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Problem-solving in groups of common marmosets (Callithrix jacchus): more than the sum of its parts


Sehner, Sandro; Willems, Erik P; Vinicus, Lucio; Migliano, Andrea B; van Schaik, Carel P; Burkart, Judith M (2022). Problem-solving in groups of common marmosets (Callithrix jacchus): more than the sum of its parts. PNAS Nexus, 1(4):1-4.

Abstract

Human hypercooperativity and the emergence of division of labor enables us to solve problems not only effectively within a group but also collectively. Collective problem-solving occurs when groups perform better than the additive performance of separate individuals. Currently, it is unknown whether this is unique to humans. To investigate the evolutionary origin of collective problem-solving and potential precursors, we propose a continuum of group effects on problem-solving, from simple to complex ones, eventually culminating in collective problem-solving. We tested captive common marmosets with a series of problem-solving tasks, either alone or in a group. To test whether the performance of a group was more than the sum of its parts, we compared real groups to virtual groups (pooled scores of animals tested alone). Marmosets in real groups were both more likely to solve problems than marmosets within the virtual groups and to do so faster. Although individuals within real groups approached the problem faster, a reduction in neophobia was not sufficient to explain the greater success. Success within real groups arose because animals showed higher perseverance, especially after a fellow group member had found the solution in complex tasks. These results are consistent with the idea that group problem-solving evolved alongside a continuum, with performance improving beyond baseline as societies move from social tolerance to opportunities for diffusion of information to active exchange of information. We suggest that increasing interdependence and the adoption of cooperative breeding pushed our ancestors up this scale.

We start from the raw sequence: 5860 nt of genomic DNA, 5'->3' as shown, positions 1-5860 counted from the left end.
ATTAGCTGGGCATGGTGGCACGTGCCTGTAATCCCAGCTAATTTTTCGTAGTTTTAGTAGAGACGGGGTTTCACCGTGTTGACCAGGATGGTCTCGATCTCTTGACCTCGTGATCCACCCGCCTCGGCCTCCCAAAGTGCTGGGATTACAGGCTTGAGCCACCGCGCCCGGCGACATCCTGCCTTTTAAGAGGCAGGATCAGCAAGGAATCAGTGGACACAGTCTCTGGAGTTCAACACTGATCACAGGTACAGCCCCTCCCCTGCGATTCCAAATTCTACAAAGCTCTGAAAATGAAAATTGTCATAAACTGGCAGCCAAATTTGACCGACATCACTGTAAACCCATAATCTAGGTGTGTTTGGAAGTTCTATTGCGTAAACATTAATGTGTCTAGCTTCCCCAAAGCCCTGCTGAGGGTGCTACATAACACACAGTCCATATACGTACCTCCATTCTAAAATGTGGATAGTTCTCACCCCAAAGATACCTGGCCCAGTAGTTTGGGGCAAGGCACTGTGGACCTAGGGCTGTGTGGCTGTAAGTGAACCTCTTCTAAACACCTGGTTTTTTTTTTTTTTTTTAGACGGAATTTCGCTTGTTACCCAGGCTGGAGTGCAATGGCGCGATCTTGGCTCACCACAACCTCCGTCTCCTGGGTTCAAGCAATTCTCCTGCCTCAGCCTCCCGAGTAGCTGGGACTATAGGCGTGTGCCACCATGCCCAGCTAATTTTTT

Abstract

Human hypercooperativity and the emergence of division of labor enables us to solve problems not only effectively within a group but also collectively. Collective problem-solving occurs when groups perform better than the additive performance of separate individuals. Currently, it is unknown whether this is unique to humans. To investigate the evolutionary origin of collective problem-solving and potential precursors, we propose a continuum of group effects on problem-solving, from simple to complex ones, eventually culminating in collective problem-solving. We tested captive common marmosets with a series of problem-solving tasks, either alone or in a group. To test whether the performance of a group was more than the sum of its parts, we compared real groups to virtual groups (pooled scores of animals tested alone). Marmosets in real groups were both more likely to solve problems than marmosets within the virtual groups and to do so faster. Although individuals within real groups approached the problem faster, a reduction in neophobia was not sufficient to explain the greater success. Success within real groups arose because animals showed higher perseverance, especially after a fellow group member had found the solution in complex tasks. These results are consistent with the idea that group problem-solving evolved alongside a continuum, with performance improving beyond baseline as societies move from social tolerance to opportunities for diffusion of information to active exchange of information. We suggest that increasing interdependence and the adoption of cooperative breeding pushed our ancestors up this scale.

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Additional indexing

Item Type:Journal Article, refereed, original work
Communities & Collections:07 Faculty of Science > Department of Evolutionary Anthropology
Special Collections > Centers of Competence > Center for the Interdisciplinary Study of Language Evolution
Dewey Decimal Classification:300 Social sciences, sociology & anthropology
Language:English
Date:8 October 2022
Deposited On:20 Oct 2022 06:09
Last Modified:27 Jun 2024 01:40
Publisher:Oxford University Press
ISSN:2752-6542
OA Status:Gold
Free access at:Publisher DOI. An embargo period may apply.
Publisher DOI:https://doi.org/10.1093/pnasnexus/pgac168
Project Information:
  • : FunderSNSF
  • : Grant ID31003A_172979
  • : Project TitleAll together now- Cooperation beyond the dyad. A comparative perspective on the evolution of human hyper-cooperation
  • Content: Published Version
  • Licence: Creative Commons: Attribution 4.0 International (CC BY 4.0)